Last year, I joined in a heritage walking tour of the Gladesville Hospital, originally known as the Tarban Creek Asylum. From the meeting point at the old sandstone gates on Punt Road, we walked down towards the Parramatta River, passing by various buildings within the large complex and remaining sections of the high sandstone walls which encompassed much of the original grounds. The road tapers down to Bedlam Point.
Bedlam Point existed before the construction of the state’s first purpose-built asylum. The origins of the naming of the point are unclear, but it was located opposite a wharf at Drummoyne which became the crossing point of the Parramatta River as part of The Great North Road. The stretch of water is the narrowest point across the Parramatta River, and a punt was set up on a cable to allow for the river crossing.
When authorities were casting about for a place to house the growing number of people with mental illness, the location at Tarban Creek near Bedlam Point was chosen, not least of all for its outlook and beautiful surroundings. Accommodation to this point had been predominately in jails, although there had been some sites at Castle Hill, Parramatta and Hyde Parks Barracks. Colonial Architect Mortimer Lewis designed the initial buildings for the asylum, and the first patients arrived in November 1838.
There are buildings on the site designed by major colonial architects of the nineteenth and twentieth centuries. These include Lewis, Blackett and Barnet. Towards the beginning of the twentieth century, the site was expanded significantly, and the clutch of remaining buildings include the site of the bakery; part of this building is now used as a pottery.
One of the saddest parts of the hospital grounds is the cemetery. There is a large sign at the entrance to the cemetery advising that the access road has been blocked as a sign of respect to the people buried there. There were over a thousand people who died at Gladesville Hospital over the decades, and for the first few decades the majority of those who died did not have their graves marked or details recorded. It is difficult to comprehend this degree of callousness, but it is a reminder of the stigma that was associated with mental illness.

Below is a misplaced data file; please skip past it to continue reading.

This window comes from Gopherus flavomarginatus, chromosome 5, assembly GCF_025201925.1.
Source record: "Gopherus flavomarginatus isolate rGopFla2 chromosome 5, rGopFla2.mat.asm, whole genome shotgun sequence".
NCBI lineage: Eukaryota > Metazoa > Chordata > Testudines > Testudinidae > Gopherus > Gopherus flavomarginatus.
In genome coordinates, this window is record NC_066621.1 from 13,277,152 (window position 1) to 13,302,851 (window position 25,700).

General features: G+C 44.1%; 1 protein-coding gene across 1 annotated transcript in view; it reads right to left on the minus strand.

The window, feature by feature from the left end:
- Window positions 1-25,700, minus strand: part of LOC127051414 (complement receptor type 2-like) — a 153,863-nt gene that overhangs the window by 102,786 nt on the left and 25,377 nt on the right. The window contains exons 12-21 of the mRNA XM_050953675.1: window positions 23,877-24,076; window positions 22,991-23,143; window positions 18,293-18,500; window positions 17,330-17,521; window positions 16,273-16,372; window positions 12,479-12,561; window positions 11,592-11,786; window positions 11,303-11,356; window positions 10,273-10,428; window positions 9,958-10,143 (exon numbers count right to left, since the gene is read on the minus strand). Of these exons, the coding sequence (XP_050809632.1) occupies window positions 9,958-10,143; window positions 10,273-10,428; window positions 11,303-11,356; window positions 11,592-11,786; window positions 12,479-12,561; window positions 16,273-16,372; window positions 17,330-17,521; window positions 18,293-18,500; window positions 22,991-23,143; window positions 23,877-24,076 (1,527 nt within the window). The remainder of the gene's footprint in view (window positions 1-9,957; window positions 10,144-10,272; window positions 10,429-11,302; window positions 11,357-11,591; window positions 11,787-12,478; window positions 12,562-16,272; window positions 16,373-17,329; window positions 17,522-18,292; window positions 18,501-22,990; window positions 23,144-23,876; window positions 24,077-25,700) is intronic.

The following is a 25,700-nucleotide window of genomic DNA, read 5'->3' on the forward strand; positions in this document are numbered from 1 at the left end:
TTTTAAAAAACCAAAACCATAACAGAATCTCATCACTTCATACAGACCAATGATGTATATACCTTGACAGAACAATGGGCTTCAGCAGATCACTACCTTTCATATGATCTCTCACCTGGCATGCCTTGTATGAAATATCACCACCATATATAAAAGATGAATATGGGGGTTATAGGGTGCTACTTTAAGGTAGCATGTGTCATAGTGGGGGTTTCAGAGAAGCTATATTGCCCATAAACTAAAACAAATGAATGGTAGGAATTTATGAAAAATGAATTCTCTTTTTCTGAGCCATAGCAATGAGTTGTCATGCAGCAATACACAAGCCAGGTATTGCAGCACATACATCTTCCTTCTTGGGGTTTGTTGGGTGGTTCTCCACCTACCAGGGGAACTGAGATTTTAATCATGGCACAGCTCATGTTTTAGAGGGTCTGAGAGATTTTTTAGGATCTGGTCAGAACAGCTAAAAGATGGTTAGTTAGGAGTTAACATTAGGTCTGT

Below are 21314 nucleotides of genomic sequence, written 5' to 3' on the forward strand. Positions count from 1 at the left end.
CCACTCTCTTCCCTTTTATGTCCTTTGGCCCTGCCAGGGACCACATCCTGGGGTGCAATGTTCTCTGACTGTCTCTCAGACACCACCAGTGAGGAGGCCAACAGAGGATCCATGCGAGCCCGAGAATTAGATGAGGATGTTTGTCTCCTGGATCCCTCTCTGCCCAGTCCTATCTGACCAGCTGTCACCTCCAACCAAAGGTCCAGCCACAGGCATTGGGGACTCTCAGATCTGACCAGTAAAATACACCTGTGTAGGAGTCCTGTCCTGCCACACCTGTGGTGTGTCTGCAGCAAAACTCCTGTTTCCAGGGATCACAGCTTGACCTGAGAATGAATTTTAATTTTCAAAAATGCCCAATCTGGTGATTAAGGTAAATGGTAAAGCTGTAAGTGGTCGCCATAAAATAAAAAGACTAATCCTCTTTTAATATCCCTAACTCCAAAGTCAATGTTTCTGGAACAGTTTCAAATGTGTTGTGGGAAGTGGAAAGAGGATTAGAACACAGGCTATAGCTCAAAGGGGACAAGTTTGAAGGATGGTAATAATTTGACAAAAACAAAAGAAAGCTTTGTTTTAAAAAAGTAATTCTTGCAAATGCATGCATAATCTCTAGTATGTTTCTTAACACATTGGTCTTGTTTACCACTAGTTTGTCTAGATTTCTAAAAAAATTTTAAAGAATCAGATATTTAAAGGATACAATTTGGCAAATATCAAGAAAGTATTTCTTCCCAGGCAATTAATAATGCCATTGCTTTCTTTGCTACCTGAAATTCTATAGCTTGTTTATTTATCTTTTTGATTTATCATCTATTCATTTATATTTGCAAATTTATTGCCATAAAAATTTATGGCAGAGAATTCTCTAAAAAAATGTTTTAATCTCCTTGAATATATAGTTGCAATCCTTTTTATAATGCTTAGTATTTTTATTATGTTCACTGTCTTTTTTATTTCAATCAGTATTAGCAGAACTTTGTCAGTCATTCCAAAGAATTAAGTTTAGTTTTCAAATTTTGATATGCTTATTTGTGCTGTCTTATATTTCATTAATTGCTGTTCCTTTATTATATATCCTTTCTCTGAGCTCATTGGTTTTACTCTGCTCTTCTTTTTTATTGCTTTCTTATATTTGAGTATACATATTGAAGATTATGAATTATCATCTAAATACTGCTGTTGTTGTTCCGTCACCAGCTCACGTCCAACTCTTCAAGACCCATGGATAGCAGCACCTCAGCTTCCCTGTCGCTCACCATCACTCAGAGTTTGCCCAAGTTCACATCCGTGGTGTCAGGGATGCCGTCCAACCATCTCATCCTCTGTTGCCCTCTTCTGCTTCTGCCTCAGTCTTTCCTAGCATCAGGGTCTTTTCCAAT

Inevitably the layout of the hospital changed over time. The initial vision was to create a place that was conducive to recovery, with peaceful surroundings and calming views. The erection of high stone walls to enclose the asylum limited this somewhat; containment and safety providing the impetus. Buildings were designed with internal courtyards, providing spaces to take in the air. There were extensive gardens, vegetable patches and orchards. A winery was constructed where the terraced playing field is now. There was a bathhouse down on the shore, and in the early years, patients bathed in the river itself. There was a piggery and bakery, and the asylum was designed to be largely self-sufficient. Over the decades, workshops were added for the industrial occupation of patients.